Uncover the skillet and boil until the liquid is reduced by 1/2, about 10 minutes. Stir in the tequila and boil, stirring often until all the liquid evaporates and the meat begins to brown and gets crisp, about 15 minutes. This is when the pork starts to get the classic “carnitas” appearance; those chunks of pork fat have rendered and they are now crisping up the meat. Let cool slightly. Discard any loose pieces of fat, and if you used bone-in pork, remove the bones. Tear the meat into strips.

When you are ready to serve, return the meat to the skillet, along with a couple tablespoons of water, over medium-low heat, and rewarm, stirring. Taste and adjust seasoning as desired.

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The recipe is also kick-ass made with blood oranges when they’re available. Pork carnitas pair wonderfully with Avocado-tomatillo salsa. Tomatillos look like unripe tomatoes, but they are not; they’re a whole other beast. They’re related to the gooseberry and likewise come in papery husks. In my experience, they’re pretty easy to find in most supermarkets. They have a tangy, fresh flavor.

Avocado-Tomatillo Salsa

Serves a crowd

4 ripe avocados, peeled and chopped

1 dozen tomatillos, husked and chopped

1 poblano pepper, seeded and chopped

1 onion, chopped

1/4 cup chopped cilantro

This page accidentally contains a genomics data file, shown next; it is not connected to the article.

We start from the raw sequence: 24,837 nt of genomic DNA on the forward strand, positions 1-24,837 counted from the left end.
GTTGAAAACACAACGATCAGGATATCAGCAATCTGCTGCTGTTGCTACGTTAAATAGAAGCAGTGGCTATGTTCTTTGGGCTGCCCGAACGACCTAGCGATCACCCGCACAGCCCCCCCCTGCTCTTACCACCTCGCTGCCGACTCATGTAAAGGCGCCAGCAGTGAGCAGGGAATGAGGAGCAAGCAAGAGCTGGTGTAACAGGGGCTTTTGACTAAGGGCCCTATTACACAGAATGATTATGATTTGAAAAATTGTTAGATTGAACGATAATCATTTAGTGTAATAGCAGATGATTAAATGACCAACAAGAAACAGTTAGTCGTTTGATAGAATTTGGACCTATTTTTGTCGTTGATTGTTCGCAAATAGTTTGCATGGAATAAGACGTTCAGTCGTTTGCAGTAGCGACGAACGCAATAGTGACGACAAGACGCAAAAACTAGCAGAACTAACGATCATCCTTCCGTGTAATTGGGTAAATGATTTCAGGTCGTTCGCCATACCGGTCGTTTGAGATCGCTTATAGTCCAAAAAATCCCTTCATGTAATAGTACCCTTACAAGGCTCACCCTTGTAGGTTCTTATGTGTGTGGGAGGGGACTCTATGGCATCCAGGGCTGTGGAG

Juice of 1 lime

Sea salt to taste

Mix all ingredients, being careful not to crush up the avocado too much – you want a salsa texture rather than a guacamole. Lightly press plastic wrap over the surface of the salsa so the avocado won’t turn brown. Refrigerate until it’s time to serve. Stir again before serving and taste for seasoning. Add more sea salt, lime, and/or cilantro as desired.

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My perfect homemade taco requires the following: A warm tortilla (corn preferred, but flour is pictured here), pork carnitas, a squeeze of lime, Colby-jack or manchego cheese, avocado-tomatillo salsa, fresh tomato, and crunchy iceberg lettuce. Mmmm, give me a minute.

I can’t very well write about a quest for the perfect taco without mentioning one of my very favorite restaurants in Washington, DC:

Oyamel Cochina Mexicana

401 7th St NW, 20004

202.628.1005

www.oyamel.com

The concept of Oyamel is Mexico City-style street food, transformed to elegant small plates (called “antojitos” – think Mexican tapas). With celebrity chef José Andrés at the helm, creative touches and attention to detail absolutely abound. Andrés is an esteemed cookbook author who has his own PBS series, Made in Spain. He has also been featured several times on Bravo TV’s Top Chef as a guest judge. With Andrés’ magic at work, the taco is heightened to something artful and fancy, like the below fish taco, “Pescado Mexicano” ($4.00) starring a perfect rectangle of seared white fish, adorned with a rich cilantro pesto. Look how cute:

Speaking of cute and fancy, have a look at my dining companion, Rochelle, whom I recently had the pleasure of introducing to Oyamel. Isn’t she the cutest? Don’t you just want to pick her up and take her home?